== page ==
Advice for life needs embracing: Equity Trustees

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Planners need to embrace the concept of ‘Advice for Life’, both to add value to their business and help clients better manage their retirement, says Geoff Rimmer, head of private wealth services at Equity Trustees.

Planners need to embrace the concept of ‘Advice for Life’, both to add value to their business and help clients better manage their retirement, says Geoff Rimmer, head of private wealth services at Equity Trustees.

“In the past, planner focus has been largely on clients’ wealth accumulation, culminating in transition to retirement and the early days of retirement, with the main aim of setting up finances to maximise income streams in retirement.

“However, it is becoming clearer that the need for financial advice will increase in retirement – especially during the later stages – resulting in the need for a lifetime of continuous advice.”

Mr Rimmer said that, as a result of clients tending to choose planners who are the same age or a little older than them, advisers often retire about the same time as clients do, which can work against their interests.

“It would appear that when advisers are planning their own retirement there may not be an in-depth program in place within their firm to help manage the transition of clients to a new adviser or team.

“A common complaint amongst clients seems to be that when their own adviser retires, they end up dealing with two or three different advisers from the firm before things settle down.

“A contributor to this in recent years could have been the restructuring that has taken place within the profession, but it hasn’t helped client/adviser relations,” he said.

Mr Rimmer added that it can also happen that when advisers take over a retired colleague’s client list, they don’t always have the same loyalty or empathy towards the client as someone who has developed a relationship over time.

“Whatever the reason, there can be a feeling of disconnect for many clients which is inevitably damaging to firms, as well as the long term well-being of those clients who no longer feel engaged because they don’t have a worthwhile relationship with the people at the firm.

“Yet the first few years in retirement can be a particular time of insecurity for clients and a time when advisers should be stepping up contact and support.

“The profession is slowly recognising that when a client retires there is likely to be another two or even three decades of advice needed for them, their spouse, family and other dependants.

“Clients will need different help and advice during the two key phases of their retirement –early or active retirement, and care-focused, elderly, retirement – and financial advisers are well-positioned to help manage these needs.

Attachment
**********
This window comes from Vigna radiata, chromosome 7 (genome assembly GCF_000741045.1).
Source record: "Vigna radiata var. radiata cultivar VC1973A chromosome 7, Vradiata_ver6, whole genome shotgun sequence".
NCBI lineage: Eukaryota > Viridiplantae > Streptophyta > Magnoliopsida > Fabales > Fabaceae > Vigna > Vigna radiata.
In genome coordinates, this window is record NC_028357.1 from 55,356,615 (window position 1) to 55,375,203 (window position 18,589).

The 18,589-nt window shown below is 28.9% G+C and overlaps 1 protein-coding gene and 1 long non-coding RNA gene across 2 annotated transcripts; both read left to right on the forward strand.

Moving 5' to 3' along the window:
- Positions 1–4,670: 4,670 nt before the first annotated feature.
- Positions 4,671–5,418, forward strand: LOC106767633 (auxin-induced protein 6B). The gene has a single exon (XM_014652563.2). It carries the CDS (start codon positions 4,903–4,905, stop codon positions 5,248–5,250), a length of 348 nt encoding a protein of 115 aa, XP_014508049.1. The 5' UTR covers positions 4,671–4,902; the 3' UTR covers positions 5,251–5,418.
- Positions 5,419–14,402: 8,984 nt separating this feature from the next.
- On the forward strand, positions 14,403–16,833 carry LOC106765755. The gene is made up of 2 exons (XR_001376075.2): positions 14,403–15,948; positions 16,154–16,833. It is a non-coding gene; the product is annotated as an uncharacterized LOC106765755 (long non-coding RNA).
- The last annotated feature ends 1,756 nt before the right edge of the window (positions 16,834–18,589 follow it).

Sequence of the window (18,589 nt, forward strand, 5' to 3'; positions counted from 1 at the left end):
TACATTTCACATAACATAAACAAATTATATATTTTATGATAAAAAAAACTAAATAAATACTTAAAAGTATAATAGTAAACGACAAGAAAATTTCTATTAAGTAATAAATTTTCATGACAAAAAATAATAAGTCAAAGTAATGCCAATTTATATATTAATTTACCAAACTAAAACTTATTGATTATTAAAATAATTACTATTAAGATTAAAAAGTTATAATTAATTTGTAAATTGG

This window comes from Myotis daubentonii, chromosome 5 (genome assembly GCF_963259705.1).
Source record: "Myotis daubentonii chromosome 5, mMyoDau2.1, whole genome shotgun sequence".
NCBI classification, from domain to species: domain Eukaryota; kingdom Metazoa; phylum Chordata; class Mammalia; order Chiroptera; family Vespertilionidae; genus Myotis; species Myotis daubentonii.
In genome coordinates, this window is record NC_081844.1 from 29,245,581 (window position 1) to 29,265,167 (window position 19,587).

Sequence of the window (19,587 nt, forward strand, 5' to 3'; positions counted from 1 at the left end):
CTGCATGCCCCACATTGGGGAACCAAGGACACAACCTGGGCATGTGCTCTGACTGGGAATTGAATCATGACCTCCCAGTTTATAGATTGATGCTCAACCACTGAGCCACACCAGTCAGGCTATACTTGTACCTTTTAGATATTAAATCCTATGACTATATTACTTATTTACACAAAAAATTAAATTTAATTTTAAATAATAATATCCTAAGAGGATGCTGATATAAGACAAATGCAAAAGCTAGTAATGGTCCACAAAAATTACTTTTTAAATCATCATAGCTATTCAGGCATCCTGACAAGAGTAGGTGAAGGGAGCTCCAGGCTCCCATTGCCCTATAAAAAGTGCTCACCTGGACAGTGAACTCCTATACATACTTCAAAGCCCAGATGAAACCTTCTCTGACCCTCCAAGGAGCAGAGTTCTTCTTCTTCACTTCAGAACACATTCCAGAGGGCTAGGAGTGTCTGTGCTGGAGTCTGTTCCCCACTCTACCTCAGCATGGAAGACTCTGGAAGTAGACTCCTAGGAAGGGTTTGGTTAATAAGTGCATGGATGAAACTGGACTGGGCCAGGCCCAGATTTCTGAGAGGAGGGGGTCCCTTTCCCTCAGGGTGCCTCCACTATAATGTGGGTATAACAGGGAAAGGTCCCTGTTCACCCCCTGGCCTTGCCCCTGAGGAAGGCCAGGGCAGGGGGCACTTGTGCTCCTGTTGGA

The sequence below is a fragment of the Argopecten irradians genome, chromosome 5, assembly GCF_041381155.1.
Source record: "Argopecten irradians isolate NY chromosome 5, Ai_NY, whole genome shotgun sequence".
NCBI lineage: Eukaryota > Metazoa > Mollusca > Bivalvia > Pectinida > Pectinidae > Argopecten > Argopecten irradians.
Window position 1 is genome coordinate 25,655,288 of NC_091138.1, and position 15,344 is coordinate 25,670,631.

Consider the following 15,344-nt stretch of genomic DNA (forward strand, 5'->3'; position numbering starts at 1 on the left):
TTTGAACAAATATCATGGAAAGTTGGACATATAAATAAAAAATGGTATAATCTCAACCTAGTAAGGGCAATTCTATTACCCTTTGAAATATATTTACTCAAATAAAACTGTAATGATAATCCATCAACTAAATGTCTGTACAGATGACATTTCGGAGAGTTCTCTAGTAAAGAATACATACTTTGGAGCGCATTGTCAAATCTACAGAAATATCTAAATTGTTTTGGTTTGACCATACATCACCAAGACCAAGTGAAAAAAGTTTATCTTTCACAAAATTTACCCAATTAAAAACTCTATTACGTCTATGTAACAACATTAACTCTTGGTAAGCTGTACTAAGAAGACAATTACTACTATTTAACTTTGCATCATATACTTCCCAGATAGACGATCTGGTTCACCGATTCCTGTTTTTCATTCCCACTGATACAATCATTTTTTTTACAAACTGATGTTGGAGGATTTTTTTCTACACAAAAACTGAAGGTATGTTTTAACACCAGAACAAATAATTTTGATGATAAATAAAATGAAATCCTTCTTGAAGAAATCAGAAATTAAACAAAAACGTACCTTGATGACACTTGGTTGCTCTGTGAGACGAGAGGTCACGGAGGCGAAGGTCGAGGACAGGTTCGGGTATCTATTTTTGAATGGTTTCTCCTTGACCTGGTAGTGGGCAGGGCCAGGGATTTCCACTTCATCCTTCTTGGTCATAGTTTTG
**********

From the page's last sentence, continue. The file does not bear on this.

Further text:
“The two major phases are quite different from each other, ranging from more focused estate planning and adjusting income and capital preservation in the early years, to helping with aspects such as aged care facility selection and arranging bonds for elderly retirees.

“The pressure of Australia’s aging population means the advice and planning to manage the later stages of retirement is becoming more and more critical.

“Advisers need a broad-based understanding of what the retirement lifecycle encompasses so they can help clients.  If clients are left in a vacuum during their early days of retirement, things can easily go off the rails for their financial security and wellbeing.

“Handled well, advice during retirement can add a new generation of clients through enhanced family relationships arising from the implementation of intergenerational wealth strategies.

“If necessary, advisers need to access specialist knowledge to complement their own service offering for retirees.

“Finding a satisfactory service approach to help clients in retirement, as well as the impact of their own retirement on their business, will create long-lasting opportunities for financial planners at a time when its traditional way of doing business is undergoing fundamental change,” Mr Rimmer said.

About Equity Trustees: 

Equity Trustees is a publicly listed company that provides a range of financial services to corporate and private clients. Its businesses include funds management, responsible entity appointments, private client wealth management and corporate and personal superannuation. The company has over $4 billion in its funds management, private client and superannuation businesses and has more than $19 billion under responsible entity administration. Equity Trustees employs over 180 people in its Melbourne, Sydney and Brisbane offices.

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For more information please contact:

Geoff Rimmer – Phone: 02 9458 5501

7 March 2013